Getting Theatrical: Students learn acting techniques

Published 7:00 am Saturday, January 9, 2016

From left, Chris Roebuck instructs two sixth-graders in an acting workshop.  Photo by Cassandra Favre

From left, Chris Roebuck instructs two sixth-graders in an acting workshop.
Photo by Cassandra Favre

Friday, the group from the Jackson-based New Stage Theatre surprised fifth-and sixth-graders at Southside Upper Elementary with a theatrical workshop and performance.
New Stage Theatre Education Director Chris Roebuck said the group tours schools throughout Mississippi each year.
“New Stage Theatre was established in 1989,” he said. “We work with children ages K-12 and perform several shows geared at a younger and older audience. New Stage Theatre is also the only professional theatre in the state.”
Sixth-grade reading and social studies teacher Dr. Jeremy Williams is one of the school’s newest instructors and said he discovered many of the students had a talent for expression in the arts.
“I also saw those that struggled with writing and speaking skills and thought the theatre experience would be a nice way to introduced them to expressing their emotions,” he said.
Williams wrote the grant that opened many doors for the students, Southside Upper Elementary Principal Debbie Smith said. The funding for the theatre program was made possible by a grant from the Lower Pearl River Valley Foundation.
“Education is all about providing opportunities for students to grow in areas they normally would not participate in outside of school,” Smith said. “We appreciated the funding from the LPRVF. We don’t have a theatre program and this offers them an experience they haven’t had before.”
Williams added that the program adds an element of fun for the students when they blend arts with the curriculum they’ve become accustomed to.
Twenty-five sixth-graders participated in a theatre workshop hosted by Roebuck. The students learned exercise techniques, theatrical terms and participated in acting exercises.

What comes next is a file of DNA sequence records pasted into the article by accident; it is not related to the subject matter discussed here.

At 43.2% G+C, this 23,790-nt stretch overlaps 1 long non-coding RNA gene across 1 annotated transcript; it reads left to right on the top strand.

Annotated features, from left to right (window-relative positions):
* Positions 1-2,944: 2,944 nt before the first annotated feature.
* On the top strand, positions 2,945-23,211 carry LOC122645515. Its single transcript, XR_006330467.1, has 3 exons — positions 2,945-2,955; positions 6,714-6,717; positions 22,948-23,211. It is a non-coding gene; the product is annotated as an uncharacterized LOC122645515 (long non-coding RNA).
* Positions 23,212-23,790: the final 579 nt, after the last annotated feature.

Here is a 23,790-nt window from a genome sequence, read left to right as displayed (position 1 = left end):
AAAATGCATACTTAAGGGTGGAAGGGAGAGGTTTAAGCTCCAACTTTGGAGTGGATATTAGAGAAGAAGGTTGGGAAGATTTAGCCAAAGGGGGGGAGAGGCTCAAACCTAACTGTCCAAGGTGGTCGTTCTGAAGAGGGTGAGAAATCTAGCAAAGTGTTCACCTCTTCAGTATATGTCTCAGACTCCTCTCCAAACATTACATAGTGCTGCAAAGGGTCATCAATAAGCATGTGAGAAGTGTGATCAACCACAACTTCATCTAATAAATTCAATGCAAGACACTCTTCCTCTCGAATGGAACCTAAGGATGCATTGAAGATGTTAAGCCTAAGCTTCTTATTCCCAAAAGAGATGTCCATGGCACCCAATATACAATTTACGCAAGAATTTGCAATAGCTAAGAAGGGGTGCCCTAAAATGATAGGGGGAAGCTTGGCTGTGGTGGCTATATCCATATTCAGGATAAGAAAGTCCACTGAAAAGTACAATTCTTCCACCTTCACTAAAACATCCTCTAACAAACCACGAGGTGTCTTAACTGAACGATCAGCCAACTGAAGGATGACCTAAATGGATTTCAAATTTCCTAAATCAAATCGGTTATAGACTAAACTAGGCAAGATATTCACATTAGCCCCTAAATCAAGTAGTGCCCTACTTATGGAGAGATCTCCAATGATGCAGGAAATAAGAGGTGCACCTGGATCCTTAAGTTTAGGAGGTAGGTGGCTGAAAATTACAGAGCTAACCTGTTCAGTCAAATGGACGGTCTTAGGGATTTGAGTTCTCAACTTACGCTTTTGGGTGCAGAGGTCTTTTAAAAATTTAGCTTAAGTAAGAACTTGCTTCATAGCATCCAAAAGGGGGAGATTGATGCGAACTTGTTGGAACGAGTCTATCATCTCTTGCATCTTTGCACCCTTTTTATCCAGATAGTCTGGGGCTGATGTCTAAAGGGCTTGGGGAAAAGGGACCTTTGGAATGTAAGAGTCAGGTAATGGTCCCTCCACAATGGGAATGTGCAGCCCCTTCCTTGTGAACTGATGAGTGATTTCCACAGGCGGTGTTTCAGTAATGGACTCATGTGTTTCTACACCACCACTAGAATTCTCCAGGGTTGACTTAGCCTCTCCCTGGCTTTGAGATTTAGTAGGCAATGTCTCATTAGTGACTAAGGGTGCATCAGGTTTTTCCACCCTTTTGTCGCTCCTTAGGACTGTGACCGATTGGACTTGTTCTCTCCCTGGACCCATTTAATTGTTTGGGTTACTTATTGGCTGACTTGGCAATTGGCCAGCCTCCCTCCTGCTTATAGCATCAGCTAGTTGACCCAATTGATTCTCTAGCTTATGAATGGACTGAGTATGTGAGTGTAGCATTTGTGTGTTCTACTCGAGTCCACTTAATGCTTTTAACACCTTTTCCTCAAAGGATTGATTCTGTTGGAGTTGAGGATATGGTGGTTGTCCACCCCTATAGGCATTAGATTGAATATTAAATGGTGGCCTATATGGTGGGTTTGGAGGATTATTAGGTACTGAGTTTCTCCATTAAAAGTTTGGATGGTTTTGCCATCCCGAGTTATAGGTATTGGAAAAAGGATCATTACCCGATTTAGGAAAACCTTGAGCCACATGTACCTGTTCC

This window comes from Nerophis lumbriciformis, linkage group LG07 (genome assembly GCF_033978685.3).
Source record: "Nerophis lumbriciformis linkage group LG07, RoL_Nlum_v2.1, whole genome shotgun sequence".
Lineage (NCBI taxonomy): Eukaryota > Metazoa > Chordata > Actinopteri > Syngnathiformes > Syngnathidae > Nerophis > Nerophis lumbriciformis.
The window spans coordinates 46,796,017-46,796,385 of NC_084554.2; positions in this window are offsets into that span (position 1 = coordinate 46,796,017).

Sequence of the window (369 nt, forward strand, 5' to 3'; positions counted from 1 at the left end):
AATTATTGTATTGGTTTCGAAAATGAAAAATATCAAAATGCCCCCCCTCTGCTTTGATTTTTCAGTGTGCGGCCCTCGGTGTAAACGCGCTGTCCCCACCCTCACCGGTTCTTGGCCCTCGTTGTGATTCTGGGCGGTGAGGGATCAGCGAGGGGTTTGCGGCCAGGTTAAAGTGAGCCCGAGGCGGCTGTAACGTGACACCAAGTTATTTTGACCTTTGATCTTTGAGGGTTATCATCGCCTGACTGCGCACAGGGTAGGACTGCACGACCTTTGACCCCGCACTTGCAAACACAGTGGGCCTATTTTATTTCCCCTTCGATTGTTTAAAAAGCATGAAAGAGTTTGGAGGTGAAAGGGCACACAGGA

“Theatre helps students with their public speaking skills and thinking outside the box, things that make all people better,” he said. “The arts in general build self-esteem and confidence.”
Roebuck also stressed to students the importance of staying in school and becoming versed in many different subjects in order to portray a believable character on stage.
“If you are playing a mathematician and you don’t know what you’re talking about then the audience won’t believe you as a character,” Roebuck told students. “All subjects are important. Everything I learned in school, I still use in acting today.”
During the acting exercises, students learned the importance of teamwork and that it takes a group of different people working together to make the show run.
Noah C. said he learned that acting isn’t just about using one’s voice and looks, but about using one’s imagination.
Kaiden C. previously acted in two productions when he was in the third grade, ‘‘Trial of Big Bad Wolf’’ and ‘‘A Christmas Story.’’
“You have to get to know your characters to play,” he said. “Today I learned that acting isn’t just about your face, it’s about your entire body.”
Kaiden said he plans to act in his free time.
Although she’s never acted before, Lilly S. said she’s thought about becoming an actor.
“It’s really fun,” she said. “But you still have to concentrate on stage. You also have to know the things you learn about in school to act. If you can talk in front of a bunch of people you don’t know, you can talk in front of people you do know.”
Later that afternoon, fifth-and-sixth-graders saw the play ‘‘Mississippi Talking.’’
“The play consists of a set of scenes from ten Mississippi writers, including Eudora Welty, William Faulkner, John Grisham, Beth Henley, Richard Wright, Willie Morris, Margaret Walker Alexander, Natasha Tretheway, Shelby Foote and Tennesse Williams,” Roebuck said. “This production is a compilation between myself and New Stage Theatre artistic director Francine Reynolds. It’s important for kids in Mississippi to understand they need to be proud of the state’s rich, cultural and literary heritage.”
After the play, many students asked pertinent questions relating to the stories’ plots and authors.
Cailey D. said she would like to read the full stories to find out what happens to the characters she saw portrayed on stage Friday.
“I learned that Mississippi has a good education system since all these good writers came from Mississippi,” she said. “My teacher has mentioned Faulkner to me, but some of the others I hadn’t heard about before. It’s really great to know that a lot of great authors are from here. Writing is my backup career, in case I don’t become an artist.”
Jaylen M. said the play showed him a glimpse of his home state.
“It made me feel special to know that I’m from Mississippi and so are these authors,” he said.

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